Featured Stories tagged with "School of Health Sciences"

Total Results: 31
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Physician Assistant students at the School of Health Sciences (SHS) produced videos to educate the public. Shelly and Priscilla spoke about the flu, especially timely as this year many fell victim to a particularly rough strain.
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Anyone who’s been married for more than a few months can tell you it’s tough. And it seems to have gotten tougher, considering how divorce rates have climbed over the last few decades.  In our book, “Making Marriage Work” we reviewed the findings of hundreds of research studies to try to understand whether and in what ways marriage has changed.
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One of the main challenges students face when entering college is personal organization. They\'ve been tightly managed their entire academic lives, so the newfound independence leads many to neglect schedules, submit assignments late, and otherwise sabotage their freshman year GPAs. In that vein, here are my ten tips for getting organized before you start college:
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We all seek meaningful relationships and yet, for many of us, this goal remains elusive. What does it take to sustain a healthy and happy relationship? A lot of work and commitment, says Dr. Louis Primavera, dean of Touro College’s School of Health Sciences and coauthor of the newly-published Making Marriage Work, along with Dr. Rob Pascale. The two have identified these four key cornerstones for building a good relationship:
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Voices from across the voice care field – surgeons, scientists, speech-language pathologists, voice teachers and performing artists – rang out from Philadelphia during the Voice Foundation\'s 42nd annual symposium, which focused on the Care of the Professional Voice. 
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The One-Sided Relationship A relationship that’s one-sided is not satisfying. When we feel dominated by our partner, we’re likely to feel our self-confidence gradually erode, and that can fuel a host of other problems.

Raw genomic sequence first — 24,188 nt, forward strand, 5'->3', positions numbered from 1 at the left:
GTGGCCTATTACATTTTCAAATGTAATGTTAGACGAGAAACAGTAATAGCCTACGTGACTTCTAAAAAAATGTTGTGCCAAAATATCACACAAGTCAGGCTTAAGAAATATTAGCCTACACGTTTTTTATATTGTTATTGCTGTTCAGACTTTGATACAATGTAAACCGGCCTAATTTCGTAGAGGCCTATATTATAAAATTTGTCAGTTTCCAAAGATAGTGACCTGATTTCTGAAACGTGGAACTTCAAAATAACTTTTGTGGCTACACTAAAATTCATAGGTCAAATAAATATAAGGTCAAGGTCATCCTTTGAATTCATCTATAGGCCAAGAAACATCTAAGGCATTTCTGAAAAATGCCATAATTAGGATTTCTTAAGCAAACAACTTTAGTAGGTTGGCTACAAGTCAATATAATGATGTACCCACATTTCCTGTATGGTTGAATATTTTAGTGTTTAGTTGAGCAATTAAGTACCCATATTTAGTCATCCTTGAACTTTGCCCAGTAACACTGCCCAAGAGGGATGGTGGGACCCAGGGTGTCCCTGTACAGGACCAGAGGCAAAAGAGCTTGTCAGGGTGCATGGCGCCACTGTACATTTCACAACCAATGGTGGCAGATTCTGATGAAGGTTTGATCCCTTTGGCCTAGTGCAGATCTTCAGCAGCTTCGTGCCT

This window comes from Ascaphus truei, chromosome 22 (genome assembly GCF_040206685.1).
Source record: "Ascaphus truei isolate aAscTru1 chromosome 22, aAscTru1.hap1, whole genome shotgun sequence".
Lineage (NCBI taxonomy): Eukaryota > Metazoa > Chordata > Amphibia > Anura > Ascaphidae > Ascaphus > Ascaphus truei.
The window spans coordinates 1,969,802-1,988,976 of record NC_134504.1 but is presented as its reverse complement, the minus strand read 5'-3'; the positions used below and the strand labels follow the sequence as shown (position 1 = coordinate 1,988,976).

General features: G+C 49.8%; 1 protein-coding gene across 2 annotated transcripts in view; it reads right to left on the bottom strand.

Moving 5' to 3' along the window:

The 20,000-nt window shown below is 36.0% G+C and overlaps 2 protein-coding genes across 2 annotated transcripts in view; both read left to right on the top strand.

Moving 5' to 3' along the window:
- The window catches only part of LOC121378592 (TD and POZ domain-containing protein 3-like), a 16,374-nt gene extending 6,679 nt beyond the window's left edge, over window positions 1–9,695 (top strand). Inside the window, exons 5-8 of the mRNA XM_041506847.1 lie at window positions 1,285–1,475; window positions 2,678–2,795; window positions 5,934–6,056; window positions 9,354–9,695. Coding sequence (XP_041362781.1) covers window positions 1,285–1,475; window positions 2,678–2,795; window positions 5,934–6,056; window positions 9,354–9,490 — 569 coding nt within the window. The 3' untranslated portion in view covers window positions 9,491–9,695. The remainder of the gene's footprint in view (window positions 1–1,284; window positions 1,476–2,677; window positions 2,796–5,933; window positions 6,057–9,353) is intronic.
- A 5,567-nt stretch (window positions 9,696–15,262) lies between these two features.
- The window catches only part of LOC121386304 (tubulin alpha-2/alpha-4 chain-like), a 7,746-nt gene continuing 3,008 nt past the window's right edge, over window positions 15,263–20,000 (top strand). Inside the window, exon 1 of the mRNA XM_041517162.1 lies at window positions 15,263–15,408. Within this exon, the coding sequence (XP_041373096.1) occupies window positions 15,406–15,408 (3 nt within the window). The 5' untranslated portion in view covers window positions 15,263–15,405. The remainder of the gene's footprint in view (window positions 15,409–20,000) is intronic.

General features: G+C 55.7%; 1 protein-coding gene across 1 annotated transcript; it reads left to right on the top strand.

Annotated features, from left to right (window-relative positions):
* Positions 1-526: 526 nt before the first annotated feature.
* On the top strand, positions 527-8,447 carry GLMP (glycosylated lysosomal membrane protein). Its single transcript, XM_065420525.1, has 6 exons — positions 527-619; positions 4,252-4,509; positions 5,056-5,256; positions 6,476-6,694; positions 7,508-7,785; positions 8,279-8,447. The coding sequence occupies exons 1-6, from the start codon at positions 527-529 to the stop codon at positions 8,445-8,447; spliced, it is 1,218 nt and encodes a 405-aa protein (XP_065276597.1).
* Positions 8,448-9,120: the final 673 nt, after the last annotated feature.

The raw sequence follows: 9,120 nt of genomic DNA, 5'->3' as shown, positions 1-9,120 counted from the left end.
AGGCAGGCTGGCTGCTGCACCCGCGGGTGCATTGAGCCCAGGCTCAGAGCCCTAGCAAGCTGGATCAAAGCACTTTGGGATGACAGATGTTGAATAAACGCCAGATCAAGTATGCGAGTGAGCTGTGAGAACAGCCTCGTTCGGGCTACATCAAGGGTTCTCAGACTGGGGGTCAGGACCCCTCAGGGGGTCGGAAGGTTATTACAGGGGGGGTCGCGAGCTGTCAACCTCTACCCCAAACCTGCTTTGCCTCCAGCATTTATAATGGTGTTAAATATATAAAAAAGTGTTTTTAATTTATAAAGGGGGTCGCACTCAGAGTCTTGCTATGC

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Power and control can be an issue in all kinds of relationships. There are some in which the two parties consider themselves to be equals and treat each other as such. In many, however, one person might have the upper hand. The one who is higher in the pecking order very often has the ability to influence and manipulate the other person. When we dominate a relationship, decisions usually go in our favor, we often dictate what to do or even talk about, and our emotional state can influence the emotional state of the other person. 
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Earlier this month Touro College Occupational Therapy Assistant (OTA) students participated with enthusiasm in New York state Occupational Therapy Association’s (NYSOTA) annual Advocacy Day.
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Daniella Sinay, a graduate of the Touro College Doctor of Physical Therapy (DPT) Program class of 2015, was the first PT student to ever be granted the opportunity to complete a clinical experience at the National Institutes of Health (NIH), one of the most prominent biomedical research facilities in the country and an agency of the U.S. Department of Health and Human Services. Patients seen at the NIH, come from all over the world with rare and severe diseases seeking experimental treatments in hopes of receiving life-saving interventions.
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It was her own interaction with a Physician Assistant (PA) that inspired Rachel Farahan, a 2013 graduate of the School of Health Sciences’ PA Program. At the age of 20, she battled a serious illness, and remains grateful for the care she received. Now, as she begins tending to others, Farahan is determined to make anyone who visits her for treatment or consultation feel comfortable. "Patients have no reason to apologize for having questions and needing help," she says, and it’s a philosophy that may just help her save lives.